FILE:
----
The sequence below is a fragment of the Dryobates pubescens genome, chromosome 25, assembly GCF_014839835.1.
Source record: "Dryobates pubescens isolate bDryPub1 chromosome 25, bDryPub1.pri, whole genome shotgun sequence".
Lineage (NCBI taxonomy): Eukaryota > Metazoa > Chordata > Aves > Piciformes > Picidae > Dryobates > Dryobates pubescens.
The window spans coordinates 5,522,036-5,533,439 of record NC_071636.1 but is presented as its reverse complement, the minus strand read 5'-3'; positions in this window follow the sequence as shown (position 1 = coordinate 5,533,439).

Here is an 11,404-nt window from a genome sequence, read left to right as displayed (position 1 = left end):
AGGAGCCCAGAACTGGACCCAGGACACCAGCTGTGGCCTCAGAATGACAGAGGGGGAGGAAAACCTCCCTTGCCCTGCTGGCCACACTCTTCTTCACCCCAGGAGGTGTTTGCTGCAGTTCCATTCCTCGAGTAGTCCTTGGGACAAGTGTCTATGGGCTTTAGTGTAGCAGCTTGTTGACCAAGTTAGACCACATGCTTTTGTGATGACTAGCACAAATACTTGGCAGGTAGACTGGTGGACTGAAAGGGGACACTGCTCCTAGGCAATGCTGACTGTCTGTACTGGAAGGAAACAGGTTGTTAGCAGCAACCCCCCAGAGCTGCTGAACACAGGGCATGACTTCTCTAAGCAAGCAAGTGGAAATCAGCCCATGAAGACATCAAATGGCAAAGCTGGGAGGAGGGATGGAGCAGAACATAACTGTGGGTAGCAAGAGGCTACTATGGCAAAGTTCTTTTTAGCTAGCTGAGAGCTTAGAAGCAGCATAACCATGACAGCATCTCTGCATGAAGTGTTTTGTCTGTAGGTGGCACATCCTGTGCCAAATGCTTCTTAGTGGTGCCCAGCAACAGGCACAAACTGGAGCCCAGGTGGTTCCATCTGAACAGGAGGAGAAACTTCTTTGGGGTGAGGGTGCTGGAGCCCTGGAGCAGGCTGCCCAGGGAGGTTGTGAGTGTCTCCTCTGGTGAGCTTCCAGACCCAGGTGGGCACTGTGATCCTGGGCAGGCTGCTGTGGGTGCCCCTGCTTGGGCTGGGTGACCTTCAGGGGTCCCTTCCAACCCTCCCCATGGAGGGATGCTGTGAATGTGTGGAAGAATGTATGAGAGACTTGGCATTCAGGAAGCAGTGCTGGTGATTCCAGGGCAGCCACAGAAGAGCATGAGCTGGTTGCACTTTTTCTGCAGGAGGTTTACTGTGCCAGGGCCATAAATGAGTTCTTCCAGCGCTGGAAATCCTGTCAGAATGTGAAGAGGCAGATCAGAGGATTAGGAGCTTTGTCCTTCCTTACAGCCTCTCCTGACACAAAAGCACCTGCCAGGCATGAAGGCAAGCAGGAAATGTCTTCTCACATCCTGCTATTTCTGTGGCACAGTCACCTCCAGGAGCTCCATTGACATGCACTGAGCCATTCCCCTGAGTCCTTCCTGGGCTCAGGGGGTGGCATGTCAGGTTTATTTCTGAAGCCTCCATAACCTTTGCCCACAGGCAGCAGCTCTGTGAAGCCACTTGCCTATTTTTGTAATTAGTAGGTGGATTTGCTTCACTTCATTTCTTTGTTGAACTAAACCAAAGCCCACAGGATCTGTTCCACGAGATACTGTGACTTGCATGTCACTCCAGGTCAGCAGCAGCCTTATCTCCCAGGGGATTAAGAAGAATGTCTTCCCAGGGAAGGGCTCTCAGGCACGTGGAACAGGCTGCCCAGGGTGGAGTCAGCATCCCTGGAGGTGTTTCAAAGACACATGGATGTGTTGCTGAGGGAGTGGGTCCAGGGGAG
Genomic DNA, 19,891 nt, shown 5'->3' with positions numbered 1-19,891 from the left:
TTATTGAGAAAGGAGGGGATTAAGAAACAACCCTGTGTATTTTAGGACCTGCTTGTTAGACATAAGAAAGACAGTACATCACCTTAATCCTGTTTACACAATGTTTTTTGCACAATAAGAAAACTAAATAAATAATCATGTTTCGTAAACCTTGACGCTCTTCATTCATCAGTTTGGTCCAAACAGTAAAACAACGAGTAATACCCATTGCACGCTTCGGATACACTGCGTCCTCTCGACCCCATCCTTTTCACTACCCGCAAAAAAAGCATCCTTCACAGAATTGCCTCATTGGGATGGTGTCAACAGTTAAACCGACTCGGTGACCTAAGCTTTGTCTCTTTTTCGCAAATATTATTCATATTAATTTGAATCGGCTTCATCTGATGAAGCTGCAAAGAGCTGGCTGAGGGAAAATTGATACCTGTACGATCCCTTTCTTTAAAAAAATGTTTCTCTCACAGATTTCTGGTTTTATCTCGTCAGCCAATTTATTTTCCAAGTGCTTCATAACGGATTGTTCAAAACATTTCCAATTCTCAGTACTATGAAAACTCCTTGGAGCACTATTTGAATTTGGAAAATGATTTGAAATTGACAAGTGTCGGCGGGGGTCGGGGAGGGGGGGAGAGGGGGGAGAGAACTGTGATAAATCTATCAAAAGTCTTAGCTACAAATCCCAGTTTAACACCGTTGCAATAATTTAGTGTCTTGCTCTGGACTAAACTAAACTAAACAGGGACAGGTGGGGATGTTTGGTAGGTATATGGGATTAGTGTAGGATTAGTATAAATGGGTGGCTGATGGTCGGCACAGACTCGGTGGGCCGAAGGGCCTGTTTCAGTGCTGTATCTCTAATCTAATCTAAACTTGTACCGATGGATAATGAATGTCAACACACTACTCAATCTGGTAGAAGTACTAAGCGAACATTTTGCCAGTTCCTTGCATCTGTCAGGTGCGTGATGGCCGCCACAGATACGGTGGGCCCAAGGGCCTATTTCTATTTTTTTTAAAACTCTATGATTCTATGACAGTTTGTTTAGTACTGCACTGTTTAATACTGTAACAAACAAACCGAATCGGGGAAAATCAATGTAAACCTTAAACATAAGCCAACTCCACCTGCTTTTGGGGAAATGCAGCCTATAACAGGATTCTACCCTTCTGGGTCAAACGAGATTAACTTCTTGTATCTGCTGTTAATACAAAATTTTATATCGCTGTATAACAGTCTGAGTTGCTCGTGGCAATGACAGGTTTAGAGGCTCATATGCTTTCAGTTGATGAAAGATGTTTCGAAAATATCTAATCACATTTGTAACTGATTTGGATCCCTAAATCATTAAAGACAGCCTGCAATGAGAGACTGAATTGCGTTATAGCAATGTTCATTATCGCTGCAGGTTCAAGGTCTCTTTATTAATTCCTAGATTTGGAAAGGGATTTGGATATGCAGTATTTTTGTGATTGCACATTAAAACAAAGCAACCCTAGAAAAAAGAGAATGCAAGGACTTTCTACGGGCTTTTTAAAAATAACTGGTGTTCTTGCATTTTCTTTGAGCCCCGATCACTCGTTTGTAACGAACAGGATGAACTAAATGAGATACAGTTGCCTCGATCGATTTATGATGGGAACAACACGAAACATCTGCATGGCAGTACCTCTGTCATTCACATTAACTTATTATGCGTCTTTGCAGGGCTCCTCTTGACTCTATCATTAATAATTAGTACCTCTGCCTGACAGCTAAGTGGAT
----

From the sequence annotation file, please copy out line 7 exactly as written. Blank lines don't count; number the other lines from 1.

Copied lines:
Genomic DNA, 19,891 nt, shown 5'->3' with positions numbered 1-19,891 from the left: